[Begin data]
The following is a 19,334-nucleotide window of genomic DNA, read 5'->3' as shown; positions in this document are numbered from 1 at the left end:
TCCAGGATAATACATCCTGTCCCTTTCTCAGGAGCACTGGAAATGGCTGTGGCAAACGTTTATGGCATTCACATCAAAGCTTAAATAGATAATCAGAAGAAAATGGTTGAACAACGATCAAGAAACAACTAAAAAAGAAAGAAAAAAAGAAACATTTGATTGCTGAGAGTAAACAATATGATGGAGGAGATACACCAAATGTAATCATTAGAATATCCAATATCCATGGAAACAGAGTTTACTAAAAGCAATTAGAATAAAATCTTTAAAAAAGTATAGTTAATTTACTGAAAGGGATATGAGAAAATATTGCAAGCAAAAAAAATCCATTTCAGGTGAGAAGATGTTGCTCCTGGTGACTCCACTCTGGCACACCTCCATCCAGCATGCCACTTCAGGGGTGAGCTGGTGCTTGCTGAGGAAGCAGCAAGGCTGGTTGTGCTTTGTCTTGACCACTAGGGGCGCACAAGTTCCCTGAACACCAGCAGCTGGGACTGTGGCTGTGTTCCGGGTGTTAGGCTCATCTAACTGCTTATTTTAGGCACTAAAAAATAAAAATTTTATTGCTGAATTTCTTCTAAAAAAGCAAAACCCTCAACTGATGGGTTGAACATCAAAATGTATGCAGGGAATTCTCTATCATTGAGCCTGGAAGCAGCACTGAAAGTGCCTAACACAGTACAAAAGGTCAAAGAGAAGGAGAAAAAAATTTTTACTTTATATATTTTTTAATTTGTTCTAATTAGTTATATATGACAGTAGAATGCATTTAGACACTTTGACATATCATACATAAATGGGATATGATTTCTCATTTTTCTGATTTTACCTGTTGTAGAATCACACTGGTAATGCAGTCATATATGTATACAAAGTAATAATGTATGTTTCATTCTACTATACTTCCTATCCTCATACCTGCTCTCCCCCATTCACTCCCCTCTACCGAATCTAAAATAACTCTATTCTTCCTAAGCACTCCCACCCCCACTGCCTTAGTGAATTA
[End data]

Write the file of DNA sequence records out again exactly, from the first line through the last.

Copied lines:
The following is a 19,334-nucleotide window of genomic DNA, read 5'->3' as shown; positions in this document are numbered from 1 at the left end:
TCCAGGATAATACATCCTGTCCCTTTCTCAGGAGCACTGGAAATGGCTGTGGCAAACGTTTATGGCATTCACATCAAAGCTTAAATAGATAATCAGAAGAAAATGGTTGAACAACGATCAAGAAACAACTAAAAAAGAAAGAAAAAAAGAAACATTTGATTGCTGAGAGTAAACAATATGATGGAGGAGATACACCAAATGTAATCATTAGAATATCCAATATCCATGGAAACAGAGTTTACTAAAAGCAATTAGAATAAAATCTTTAAAAAAGTATAGTTAATTTACTGAAAGGGATATGAGAAAATATTGCAAGCAAAAAAAATCCATTTCAGGTGAGAAGATGTTGCTCCTGGTGACTCCACTCTGGCACACCTCCATCCAGCATGCCACTTCAGGGGTGAGCTGGTGCTTGCTGAGGAAGCAGCAAGGCTGGTTGTGCTTTGTCTTGACCACTAGGGGCGCACAAGTTCCCTGAACACCAGCAGCTGGGACTGTGGCTGTGTTCCGGGTGTTAGGCTCATCTAACTGCTTATTTTAGGCACTAAAAAATAAAAATTTTATTGCTGAATTTCTTCTAAAAAAGCAAAACCCTCAACTGATGGGTTGAACATCAAAATGTATGCAGGGAATTCTCTATCATTGAGCCTGGAAGCAGCACTGAAAGTGCCTAACACAGTACAAAAGGTCAAAGAGAAGGAGAAAAAAATTTTTACTTTATATATTTTTTAATTTGTTCTAATTAGTTATATATGACAGTAGAATGCATTTAGACACTTTGACATATCATACATAAATGGGATATGATTTCTCATTTTTCTGATTTTACCTGTTGTAGAATCACACTGGTAATGCAGTCATATATGTATACAAAGTAATAATGTATGTTTCATTCTACTATACTTCCTATCCTCATACCTGCTCTCCCCCATTCACTCCCCTCTACCGAATCTAAAATAACTCTATTCTTCCTAAGCACTCCCACCCCCACTGCCTTAGTGAATTA